A century ago the theory of stellar evolution was in its infancy. Ideas abounded on the equation of state, the internal structure and the energy source. The next few decades saw consolidation with Saha' theory of ionization in 1920 leading to Payne's affirmation that the stars are predominantly hydrogen in 1925, Gamov's calculations of quantum mechanical tunnelling in 1925 leading ultimately to the nuclear fusion reactions we understand today. By fifty years ago we had acquired a good qualitative understanding of the physics of stars and the time was ripe for the first quantitative models of stars. It was around this time that Peter Eggleton arrived on the scene. His legacy lives on today in stellar evolution codes used throughout the world. Today the theory has matured. We can now examine the details, adding extra mixing processes, detailed nucleosynthesis and two or three dimensional effects.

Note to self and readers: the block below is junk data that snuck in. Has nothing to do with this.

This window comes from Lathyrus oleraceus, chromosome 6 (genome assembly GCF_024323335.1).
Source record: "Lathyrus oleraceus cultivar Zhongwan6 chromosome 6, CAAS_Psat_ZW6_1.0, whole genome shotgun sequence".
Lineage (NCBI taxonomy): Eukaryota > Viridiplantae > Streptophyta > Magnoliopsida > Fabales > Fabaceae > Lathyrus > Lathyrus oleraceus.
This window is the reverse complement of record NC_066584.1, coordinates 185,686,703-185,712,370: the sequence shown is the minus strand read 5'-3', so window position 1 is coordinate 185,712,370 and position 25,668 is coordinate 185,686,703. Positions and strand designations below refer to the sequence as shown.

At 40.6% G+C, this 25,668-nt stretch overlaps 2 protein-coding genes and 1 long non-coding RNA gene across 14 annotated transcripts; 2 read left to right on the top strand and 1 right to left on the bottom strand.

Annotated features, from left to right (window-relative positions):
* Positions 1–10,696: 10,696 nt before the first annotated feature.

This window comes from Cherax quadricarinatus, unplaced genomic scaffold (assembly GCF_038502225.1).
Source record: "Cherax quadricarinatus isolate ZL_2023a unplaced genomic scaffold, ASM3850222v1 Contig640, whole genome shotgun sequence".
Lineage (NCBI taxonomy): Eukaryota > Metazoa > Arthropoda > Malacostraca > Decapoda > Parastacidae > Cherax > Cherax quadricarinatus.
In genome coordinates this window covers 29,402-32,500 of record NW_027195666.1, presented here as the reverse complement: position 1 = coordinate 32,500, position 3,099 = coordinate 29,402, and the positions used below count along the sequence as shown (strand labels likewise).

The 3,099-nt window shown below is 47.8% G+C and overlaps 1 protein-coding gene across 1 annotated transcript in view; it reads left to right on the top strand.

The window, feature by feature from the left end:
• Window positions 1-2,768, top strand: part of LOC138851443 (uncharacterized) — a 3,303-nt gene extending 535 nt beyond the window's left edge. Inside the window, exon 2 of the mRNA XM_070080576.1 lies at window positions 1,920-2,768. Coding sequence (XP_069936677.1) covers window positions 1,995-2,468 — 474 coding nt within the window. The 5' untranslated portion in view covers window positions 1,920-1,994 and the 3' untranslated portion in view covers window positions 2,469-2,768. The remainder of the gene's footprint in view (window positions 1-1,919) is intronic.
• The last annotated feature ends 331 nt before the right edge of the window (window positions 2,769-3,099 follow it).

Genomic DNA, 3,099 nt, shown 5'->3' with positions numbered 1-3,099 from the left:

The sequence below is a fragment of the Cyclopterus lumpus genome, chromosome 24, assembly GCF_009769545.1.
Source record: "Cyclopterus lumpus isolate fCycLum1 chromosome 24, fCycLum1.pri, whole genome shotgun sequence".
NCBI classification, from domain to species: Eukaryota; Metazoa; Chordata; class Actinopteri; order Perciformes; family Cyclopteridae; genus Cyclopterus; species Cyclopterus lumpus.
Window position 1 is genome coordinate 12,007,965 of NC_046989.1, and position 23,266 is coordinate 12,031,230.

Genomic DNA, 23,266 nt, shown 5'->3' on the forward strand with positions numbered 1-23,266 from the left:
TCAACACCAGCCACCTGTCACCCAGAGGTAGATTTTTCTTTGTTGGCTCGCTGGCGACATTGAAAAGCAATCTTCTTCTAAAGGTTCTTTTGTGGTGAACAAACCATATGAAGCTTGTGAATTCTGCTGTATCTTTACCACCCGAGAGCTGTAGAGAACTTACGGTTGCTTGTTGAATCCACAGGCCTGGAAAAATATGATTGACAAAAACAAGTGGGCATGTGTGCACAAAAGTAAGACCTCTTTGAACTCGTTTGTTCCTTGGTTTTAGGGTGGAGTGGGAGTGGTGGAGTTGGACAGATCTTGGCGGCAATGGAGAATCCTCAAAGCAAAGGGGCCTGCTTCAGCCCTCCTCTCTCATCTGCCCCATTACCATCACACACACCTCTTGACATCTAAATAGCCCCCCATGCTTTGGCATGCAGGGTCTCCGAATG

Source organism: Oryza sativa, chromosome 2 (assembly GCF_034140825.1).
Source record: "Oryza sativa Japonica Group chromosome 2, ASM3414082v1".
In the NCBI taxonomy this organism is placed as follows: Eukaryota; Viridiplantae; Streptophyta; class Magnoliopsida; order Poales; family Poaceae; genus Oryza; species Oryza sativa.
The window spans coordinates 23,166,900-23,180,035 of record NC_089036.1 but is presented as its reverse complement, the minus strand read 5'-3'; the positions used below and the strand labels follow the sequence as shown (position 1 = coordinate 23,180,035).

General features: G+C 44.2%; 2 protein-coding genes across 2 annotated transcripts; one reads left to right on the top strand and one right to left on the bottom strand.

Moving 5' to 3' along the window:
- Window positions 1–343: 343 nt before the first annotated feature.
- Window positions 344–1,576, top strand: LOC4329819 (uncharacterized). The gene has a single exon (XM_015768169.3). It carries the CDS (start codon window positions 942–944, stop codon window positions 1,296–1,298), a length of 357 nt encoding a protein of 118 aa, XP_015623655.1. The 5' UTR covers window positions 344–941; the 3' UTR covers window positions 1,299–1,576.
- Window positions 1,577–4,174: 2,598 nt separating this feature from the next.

Complementing the theory observations are improving rapidly, asteroseismology reveals internal structure, Gaia's parallaxes give us unprecedented luminosity precision and sensitive mass spectrometric measurements of dust grains test the details of stellar structure, mixing, and nuclear reactions. The aim of this conference is to bring together international experts working in stellar evolution and observation to consolidate our current understanding and look to what is in store for the future.